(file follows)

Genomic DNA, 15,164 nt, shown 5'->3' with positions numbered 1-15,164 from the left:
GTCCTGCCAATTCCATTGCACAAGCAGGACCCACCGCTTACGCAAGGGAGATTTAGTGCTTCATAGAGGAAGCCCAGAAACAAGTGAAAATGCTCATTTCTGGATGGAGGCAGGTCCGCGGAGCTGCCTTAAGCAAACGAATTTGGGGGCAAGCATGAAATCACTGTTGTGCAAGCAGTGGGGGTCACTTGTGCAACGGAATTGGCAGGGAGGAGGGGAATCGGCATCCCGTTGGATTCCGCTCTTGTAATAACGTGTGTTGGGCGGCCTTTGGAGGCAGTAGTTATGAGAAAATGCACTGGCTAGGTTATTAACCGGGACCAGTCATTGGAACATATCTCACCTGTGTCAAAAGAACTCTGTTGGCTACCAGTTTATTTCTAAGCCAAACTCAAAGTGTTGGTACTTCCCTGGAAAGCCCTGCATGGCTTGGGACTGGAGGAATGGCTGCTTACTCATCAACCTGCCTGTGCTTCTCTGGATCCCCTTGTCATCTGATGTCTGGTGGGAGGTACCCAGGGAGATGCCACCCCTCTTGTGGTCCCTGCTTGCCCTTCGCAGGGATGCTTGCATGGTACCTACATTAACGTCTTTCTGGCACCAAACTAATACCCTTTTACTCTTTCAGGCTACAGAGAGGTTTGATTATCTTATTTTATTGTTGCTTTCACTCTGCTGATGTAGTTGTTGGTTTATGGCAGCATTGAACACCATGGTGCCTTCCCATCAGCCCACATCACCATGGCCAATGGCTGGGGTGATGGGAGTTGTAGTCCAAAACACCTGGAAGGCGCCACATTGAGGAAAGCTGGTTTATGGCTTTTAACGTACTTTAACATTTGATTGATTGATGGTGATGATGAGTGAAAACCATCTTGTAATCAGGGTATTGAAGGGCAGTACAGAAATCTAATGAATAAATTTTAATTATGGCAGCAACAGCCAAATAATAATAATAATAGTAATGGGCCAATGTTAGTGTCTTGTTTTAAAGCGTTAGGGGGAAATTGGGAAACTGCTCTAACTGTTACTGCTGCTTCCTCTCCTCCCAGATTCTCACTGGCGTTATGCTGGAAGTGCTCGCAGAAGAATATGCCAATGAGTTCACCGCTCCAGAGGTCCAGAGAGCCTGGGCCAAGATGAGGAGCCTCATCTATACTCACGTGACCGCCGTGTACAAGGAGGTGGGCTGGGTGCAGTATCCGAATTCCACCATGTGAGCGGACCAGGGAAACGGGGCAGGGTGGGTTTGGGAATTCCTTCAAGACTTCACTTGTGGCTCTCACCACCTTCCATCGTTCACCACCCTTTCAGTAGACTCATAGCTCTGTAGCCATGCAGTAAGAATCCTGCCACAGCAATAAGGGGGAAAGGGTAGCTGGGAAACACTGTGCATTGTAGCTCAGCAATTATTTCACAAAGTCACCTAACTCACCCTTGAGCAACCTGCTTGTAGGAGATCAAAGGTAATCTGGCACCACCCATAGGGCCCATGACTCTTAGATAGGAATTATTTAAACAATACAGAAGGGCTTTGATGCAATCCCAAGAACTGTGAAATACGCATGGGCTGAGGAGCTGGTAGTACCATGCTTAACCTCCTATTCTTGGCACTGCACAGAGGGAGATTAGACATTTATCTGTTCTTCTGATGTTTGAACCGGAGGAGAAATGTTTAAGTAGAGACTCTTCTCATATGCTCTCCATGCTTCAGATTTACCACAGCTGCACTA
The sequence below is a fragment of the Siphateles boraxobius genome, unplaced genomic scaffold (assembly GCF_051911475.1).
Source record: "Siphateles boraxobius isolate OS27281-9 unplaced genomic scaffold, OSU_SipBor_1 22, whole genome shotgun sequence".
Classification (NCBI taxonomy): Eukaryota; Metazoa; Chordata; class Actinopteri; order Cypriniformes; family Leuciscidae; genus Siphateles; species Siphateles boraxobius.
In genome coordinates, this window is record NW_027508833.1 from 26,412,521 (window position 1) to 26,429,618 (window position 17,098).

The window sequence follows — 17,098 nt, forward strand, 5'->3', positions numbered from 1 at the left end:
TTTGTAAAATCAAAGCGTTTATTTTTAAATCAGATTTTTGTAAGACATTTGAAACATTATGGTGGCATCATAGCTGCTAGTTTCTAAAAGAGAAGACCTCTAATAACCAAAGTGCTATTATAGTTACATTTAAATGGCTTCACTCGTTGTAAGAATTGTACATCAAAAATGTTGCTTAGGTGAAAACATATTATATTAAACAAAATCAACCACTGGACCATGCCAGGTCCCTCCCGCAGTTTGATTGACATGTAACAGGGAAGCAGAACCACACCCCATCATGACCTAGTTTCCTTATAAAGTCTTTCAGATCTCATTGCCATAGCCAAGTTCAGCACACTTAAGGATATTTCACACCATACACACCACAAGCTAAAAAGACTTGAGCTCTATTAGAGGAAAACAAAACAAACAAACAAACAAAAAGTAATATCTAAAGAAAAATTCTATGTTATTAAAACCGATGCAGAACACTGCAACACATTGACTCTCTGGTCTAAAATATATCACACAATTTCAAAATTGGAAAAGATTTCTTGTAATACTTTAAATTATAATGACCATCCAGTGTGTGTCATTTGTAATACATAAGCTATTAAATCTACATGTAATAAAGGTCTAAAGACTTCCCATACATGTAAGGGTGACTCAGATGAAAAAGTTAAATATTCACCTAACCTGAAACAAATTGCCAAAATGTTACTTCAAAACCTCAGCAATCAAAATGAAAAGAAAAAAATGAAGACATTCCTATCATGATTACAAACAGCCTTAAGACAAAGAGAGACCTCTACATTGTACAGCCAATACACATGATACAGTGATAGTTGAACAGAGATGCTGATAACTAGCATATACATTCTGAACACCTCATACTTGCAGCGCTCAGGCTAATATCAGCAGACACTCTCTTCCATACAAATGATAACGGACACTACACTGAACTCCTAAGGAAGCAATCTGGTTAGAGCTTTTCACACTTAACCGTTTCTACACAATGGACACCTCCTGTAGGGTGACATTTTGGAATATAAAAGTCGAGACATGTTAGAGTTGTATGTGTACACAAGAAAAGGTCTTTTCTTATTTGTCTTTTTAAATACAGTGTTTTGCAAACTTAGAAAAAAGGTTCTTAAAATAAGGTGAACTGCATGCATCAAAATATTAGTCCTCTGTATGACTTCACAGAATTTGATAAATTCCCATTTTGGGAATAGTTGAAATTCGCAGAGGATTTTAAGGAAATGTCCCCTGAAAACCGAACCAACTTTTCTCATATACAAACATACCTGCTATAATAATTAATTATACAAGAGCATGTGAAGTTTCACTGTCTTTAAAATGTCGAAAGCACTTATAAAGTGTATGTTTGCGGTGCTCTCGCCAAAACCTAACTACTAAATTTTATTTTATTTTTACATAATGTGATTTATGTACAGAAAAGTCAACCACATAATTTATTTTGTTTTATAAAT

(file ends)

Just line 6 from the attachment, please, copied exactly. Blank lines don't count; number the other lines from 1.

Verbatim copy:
In genome coordinates, this window is record NW_027508833.1 from 26,412,521 (window position 1) to 26,429,618 (window position 17,098).